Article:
Q: Air quality testing showed asbestos at concentrations of up to 27%. What do those levels mean? Can you put that in context in terms of the risk?

    A: The local air quality district has deferred all questions to the county.

    Wagner said he didn’t have details on what the exact numbers mean. But he said air district officials did say the levels that came in Wednesday were “concerning,” which is why schools were canceled in Tustin on Thursday, residents were encouraged to wear masks and other protective steps were taken.

    “Test results that show concentrations of asbestos up to 27% in ash and debris are serious,” Marchese said. “This percentage of asbestos means the ash and debris are dangerous to touch or disturb in any way. And it means the air quality in the area may have been affected.”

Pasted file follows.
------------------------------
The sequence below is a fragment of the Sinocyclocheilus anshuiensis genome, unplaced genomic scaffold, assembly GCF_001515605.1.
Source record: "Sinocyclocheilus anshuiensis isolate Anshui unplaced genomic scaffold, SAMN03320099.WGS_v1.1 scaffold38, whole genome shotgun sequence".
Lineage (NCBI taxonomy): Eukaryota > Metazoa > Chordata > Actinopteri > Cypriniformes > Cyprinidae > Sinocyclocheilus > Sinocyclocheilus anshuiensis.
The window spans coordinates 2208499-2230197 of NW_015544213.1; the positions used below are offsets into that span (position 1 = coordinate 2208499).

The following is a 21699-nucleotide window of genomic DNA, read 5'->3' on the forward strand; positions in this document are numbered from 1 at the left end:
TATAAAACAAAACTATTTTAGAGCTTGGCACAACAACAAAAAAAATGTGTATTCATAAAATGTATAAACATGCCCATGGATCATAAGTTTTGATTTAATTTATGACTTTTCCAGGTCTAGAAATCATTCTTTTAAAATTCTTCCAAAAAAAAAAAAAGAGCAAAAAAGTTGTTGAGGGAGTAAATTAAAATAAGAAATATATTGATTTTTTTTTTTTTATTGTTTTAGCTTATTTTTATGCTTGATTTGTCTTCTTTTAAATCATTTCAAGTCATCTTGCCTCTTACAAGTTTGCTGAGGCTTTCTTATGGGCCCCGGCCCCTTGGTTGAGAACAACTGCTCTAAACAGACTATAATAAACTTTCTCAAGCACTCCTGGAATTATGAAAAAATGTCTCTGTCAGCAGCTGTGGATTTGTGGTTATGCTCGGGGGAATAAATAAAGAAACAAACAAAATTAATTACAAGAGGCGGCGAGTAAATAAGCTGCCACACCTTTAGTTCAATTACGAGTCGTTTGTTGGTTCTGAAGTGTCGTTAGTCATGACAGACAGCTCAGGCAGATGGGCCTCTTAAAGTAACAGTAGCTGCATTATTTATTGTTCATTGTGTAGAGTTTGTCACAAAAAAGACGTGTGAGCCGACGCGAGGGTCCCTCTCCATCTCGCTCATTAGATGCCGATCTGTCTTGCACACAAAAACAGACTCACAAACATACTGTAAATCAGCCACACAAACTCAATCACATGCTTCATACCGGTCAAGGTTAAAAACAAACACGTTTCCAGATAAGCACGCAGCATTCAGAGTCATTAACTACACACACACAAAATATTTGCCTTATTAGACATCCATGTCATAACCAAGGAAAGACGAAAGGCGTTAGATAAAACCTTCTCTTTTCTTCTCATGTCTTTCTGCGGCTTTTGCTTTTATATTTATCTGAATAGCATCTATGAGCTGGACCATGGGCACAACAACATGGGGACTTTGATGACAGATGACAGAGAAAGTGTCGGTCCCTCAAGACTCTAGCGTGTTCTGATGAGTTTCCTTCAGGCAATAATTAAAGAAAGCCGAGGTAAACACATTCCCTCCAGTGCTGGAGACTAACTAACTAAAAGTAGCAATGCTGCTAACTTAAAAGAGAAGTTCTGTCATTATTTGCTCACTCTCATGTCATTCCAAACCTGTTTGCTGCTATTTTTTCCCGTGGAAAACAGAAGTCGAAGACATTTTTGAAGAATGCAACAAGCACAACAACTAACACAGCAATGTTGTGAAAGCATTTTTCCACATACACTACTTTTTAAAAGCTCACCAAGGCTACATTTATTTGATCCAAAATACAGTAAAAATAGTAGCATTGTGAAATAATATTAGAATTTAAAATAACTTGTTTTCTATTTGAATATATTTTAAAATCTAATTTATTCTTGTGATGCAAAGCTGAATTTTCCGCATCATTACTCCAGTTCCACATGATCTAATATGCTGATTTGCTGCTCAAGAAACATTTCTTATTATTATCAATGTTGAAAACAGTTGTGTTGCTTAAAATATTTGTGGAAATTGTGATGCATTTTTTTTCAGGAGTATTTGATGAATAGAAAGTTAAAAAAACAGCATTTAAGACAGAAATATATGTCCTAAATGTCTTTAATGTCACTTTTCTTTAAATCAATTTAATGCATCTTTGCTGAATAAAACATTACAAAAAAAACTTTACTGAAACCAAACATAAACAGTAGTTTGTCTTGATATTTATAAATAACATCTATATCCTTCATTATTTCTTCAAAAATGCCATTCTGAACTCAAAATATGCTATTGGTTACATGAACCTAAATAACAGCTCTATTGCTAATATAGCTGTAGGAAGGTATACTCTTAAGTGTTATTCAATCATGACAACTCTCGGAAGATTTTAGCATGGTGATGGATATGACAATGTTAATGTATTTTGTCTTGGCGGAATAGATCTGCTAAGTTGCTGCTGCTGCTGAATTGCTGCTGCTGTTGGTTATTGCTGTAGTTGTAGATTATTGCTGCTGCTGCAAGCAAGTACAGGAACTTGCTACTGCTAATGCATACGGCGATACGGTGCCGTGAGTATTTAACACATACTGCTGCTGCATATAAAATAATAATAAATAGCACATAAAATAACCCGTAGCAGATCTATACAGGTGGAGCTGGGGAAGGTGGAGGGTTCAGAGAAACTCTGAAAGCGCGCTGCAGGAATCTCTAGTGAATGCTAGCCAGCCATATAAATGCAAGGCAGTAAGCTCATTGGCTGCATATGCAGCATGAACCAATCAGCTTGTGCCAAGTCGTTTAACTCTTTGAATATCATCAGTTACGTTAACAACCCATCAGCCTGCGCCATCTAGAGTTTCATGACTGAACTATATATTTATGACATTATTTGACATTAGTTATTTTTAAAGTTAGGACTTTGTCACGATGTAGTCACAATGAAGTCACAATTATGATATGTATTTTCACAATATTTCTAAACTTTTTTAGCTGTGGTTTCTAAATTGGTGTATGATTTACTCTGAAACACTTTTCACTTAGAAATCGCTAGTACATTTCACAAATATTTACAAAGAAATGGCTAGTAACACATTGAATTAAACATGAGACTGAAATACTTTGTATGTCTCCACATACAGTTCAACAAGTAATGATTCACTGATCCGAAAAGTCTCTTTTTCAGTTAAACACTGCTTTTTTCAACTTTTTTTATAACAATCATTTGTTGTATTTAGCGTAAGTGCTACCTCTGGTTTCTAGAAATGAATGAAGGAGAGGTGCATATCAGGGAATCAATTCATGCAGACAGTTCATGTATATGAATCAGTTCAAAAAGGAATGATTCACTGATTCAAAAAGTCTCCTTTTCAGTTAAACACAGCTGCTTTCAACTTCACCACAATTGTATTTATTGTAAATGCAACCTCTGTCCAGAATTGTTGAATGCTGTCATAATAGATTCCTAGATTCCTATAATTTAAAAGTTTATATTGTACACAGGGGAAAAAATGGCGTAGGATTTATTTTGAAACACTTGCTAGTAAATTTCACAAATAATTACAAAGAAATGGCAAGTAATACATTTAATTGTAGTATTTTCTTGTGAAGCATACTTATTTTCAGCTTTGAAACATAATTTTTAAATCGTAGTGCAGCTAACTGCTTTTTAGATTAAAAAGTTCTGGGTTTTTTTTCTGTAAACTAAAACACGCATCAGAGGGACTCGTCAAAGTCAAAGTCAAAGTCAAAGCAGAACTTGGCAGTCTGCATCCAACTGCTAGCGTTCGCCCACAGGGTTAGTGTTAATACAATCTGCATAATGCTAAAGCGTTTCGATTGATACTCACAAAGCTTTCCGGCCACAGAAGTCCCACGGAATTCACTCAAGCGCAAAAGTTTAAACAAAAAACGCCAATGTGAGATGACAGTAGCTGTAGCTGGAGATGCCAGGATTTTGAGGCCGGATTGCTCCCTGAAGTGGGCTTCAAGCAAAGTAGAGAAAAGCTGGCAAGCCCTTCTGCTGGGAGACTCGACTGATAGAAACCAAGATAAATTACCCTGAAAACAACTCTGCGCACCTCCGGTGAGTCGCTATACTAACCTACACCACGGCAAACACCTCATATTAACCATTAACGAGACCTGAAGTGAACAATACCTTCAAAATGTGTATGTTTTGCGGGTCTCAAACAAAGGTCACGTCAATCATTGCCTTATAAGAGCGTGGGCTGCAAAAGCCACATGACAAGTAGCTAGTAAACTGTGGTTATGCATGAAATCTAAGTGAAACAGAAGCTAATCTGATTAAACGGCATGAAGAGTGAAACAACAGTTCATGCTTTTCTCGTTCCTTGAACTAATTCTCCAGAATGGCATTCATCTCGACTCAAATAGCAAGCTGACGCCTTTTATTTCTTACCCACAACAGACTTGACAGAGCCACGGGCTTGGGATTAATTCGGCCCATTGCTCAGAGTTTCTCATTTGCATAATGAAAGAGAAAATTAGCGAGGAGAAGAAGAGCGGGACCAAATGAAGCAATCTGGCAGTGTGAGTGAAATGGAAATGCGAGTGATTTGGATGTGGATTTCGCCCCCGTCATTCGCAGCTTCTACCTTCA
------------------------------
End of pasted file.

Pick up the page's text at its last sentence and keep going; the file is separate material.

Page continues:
Q: What levels of lead, arsenic and nickel were detected?

    A: Wagner said he hadn’t seen hard numbers on those levels. Those reports weren’t included in materials published by the county, and the air district didn’t respond to requests for more information.

    Q: What are the results of testing on samples taken Nov. 9?

    A: Those results weren’t in yet as of late Friday morning, Wagner said. He was told it could take 24 hours, so he hopes they’ll have more information soon. But Wagner said air district officials did relay that levels for metals and other hazards were “coming back to virtually normal” in latest samples.

    Q: How far from the site has sampling been done? What’s the furthest distance contaminated material has been found to travel?